Today, pigs are no longer the preferred assistant of most truffle hunters, as they’re difficult to control and have a nasty habit of destroying the truffles while enthusiastically digging them up. And it’s not just the truffles that are in danger—pigs’ hooves can damage the ground to such an extent that fewer truffles grow in that soil afterward. In fact, the use of pigs for truffle hunting has been banned in Italy since 1985 to protect the country’s lucrative truffle-growing terrain.
But there’s another reason truffle hunters have moved away from the animal: Pigs have a tendency to, well, pig out. They like to eat the truffles once they’ve unearthed them. (When you’re searching for something that costs thousands of dollars, you don’t want an unruly pig to eat your prize!)
While some foragers still use truffle-hunting hogs, most have turned to a more well-behaved animal. Specially trained dogs are easier to control, dig more gently and—most important—don’t eat the truffles once they’ve dug them up.
What’s the best way to eat truffles?
You’re going to want to eat these sparingly—what is a truffle if not a luxury ingredient? Fortunately, they’re so potent that a little goes a long way.
What are truffles used for in cooking? These are just a few of the best ways to eat the flavorful fungi:
- Truffles pair wonderfully with eggs of all sorts. Try shaving some over softly scrambled eggs, or add a bit of truffle butter to the pan while cooking.
- Shave raw truffles over simply prepared pasta or risotto. When using truffles, you want to let them shine, so don’t overdo it with additional ingredients—a bit of butter, salt and some good hard cheese is more than enough.
- Make a rich sauce for chicken, fish, steak or vegetables by gently cooking a few tablespoons of truffle-infused oil or butter with a cup of heavy cream, a splash of white wine and a bit of salt and pepper to taste. Want more truffle flavor? Add a bit more butter or fresh truffle shavings!
What is truffle oil?
Liudmila Chernetska/Getty Images
To make your truffle haul last longer, you can infuse the tasty tubers into oil or butter, which you can cook with or drizzle over food, creating masterpieces like truffle fries. (What are truffle fries? An addictive combo of crispy, salty french fries and rich umami truffle oil.) The process is easy—just follow the steps below.
Make truffle oil or butter in a pan:
- In a small saucepan over low heat, gently cook 2/3 cup oil or butter with about 1 tablespoon shaved truffle until it reaches about 130 degrees.
- Cover the pan and remove it from the heat.
- Allow your infusion to cool to room temperature.
- Pour it into a glass jar (no need to strain!) and seal it tightly.
- Store the truffle oil in a cool, dark cabinet for up to six months. Store the butter in the refrigerator for up to three months, or freeze it for up to a year.
Make truffle oil in a jar:
- Put 1 to 2 tablespoons of shaved truffles into a glass jar.
- Add 1 cup of oil (olive and grape-seed oils are best).
- Seal the jar tightly.
- Stash it in a cool, dark place for one week.
Beware the truffle oil imposters
What is truffle oil made of? Sounds like an easy question, right? While the methods above will give you truffle oil made from truffles, don’t assume that’s the case with store-bought oils. Most commonly available brands don’t actually contain any truffles, which is why many chefs absolutely refuse to cook with truffle oil.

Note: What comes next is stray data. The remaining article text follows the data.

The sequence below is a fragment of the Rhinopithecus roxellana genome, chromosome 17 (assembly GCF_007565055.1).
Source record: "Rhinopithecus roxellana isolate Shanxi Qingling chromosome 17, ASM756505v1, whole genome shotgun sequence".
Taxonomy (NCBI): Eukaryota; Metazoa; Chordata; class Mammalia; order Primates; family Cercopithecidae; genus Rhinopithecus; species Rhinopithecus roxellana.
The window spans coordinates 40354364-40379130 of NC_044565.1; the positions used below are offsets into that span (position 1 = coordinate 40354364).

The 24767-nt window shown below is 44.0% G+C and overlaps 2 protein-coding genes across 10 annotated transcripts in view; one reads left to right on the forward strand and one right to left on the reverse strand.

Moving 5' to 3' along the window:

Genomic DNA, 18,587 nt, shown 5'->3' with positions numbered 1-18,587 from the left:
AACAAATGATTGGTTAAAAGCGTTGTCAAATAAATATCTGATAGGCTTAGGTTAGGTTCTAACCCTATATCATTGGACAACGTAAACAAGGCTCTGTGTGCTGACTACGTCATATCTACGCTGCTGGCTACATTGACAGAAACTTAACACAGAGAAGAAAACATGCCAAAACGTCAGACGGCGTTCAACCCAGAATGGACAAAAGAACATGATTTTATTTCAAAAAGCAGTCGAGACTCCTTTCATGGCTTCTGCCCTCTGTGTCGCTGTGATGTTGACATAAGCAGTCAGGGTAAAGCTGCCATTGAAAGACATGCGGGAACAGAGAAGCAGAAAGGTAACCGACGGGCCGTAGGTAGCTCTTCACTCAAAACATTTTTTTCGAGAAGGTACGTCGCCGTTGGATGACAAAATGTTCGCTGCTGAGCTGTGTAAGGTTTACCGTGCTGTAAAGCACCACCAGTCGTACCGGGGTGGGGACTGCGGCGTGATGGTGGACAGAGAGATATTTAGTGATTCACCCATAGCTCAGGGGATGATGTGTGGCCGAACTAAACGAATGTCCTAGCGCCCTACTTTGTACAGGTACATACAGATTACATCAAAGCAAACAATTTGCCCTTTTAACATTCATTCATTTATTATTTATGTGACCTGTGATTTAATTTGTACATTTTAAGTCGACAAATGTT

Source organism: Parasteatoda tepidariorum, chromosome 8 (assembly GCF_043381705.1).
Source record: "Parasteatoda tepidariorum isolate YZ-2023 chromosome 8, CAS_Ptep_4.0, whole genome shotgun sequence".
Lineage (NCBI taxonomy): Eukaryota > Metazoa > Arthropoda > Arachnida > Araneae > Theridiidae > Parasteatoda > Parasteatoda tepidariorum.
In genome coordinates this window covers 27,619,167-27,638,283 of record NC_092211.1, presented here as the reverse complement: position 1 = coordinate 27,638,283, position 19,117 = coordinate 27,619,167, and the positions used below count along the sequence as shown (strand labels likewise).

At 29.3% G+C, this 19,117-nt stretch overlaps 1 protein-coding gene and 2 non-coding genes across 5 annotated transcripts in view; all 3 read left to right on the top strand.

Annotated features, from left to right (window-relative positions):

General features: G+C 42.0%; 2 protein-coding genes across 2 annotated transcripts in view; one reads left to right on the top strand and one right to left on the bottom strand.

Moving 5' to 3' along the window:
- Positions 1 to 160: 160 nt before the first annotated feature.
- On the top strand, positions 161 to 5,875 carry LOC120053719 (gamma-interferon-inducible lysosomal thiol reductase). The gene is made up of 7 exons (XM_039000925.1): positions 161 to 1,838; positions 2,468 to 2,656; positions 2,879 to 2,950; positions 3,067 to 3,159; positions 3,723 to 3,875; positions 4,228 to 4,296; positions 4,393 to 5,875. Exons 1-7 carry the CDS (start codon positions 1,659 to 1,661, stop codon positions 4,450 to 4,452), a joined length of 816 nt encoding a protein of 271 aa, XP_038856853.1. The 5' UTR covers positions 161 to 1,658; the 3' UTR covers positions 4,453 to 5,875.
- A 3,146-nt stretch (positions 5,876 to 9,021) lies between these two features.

Instead of truffles, these oils are blended with a lab-made chemical compound called 2,4-dithiapentane. Though it’s naturally found in truffles, the compound is only one of the many, many molecules that give truffles their incomparable flavor.
“More times than not, they don’t have any relation to the actual taste of truffle but are becoming more common with the public because they are an even cheaper option than the already relatively affordable truffle oils,” said William Eick, a chef at Mission Avenue Bar and Grill in Oceanside, California. “They also give the guest a false sense of flavor for them once they encounter true truffles.”
There are plenty of truffle oils, salts and butters on the market that do, in fact, contain truffles. But it’s important to look at the ingredient label before purchasing so you don’t end up getting duped. Here are some of our favorite authentic truffle products you can purchase online:
Do chocolate truffles have any relation to truffle mushrooms?
The two foods may share the same name, but that’s about it! So what are chocolate truffles, and why do they share a name with fungi?
Chocolate truffles likely got their name because of their resemblance to freshly unearthed black truffles. Like everyone’s favorite tuber, they’re dark and round, though you’ll also find white chocolate truffles that resemble the lighter-colored truffle varieties.
But specifically what are truffles made of? To make a traditional candy truffle, chocolatiers first mix melted chocolate with heavy cream and flavorings to create a ganache. After it cools, they scoop the soft, pliable mixture into balls and then roll it in Dutch-processed cocoa powder.
Are truffles healthy?
Truffles contain a number of vitamins and minerals, including vitamin C, potassium and iron. That said, truffles are rarely consumed in large enough quantities to have any sort of health benefits.
- William Eick, chef at Mission Avenue Bar and Grill in Oceanside, California
- Utah State University: “Gold in the Soil”
- Dallas Observer: “Why Those Black Truffles You’re Eating Don’t Taste Like Truffles at All”
- Science Friday: “On the Oregon Truffle Scent”
- Good Food: “From Tomatoes to Truffles: Backyard Gardeners Set Their Eyes on a Bigger Prize”
- New York Times: “Buried Treasure That Is Filled with Mystery”
- Truffle.Farm: “Truffle Price Tracker”
- Urbani Truffes: “Truffle Hunting 101”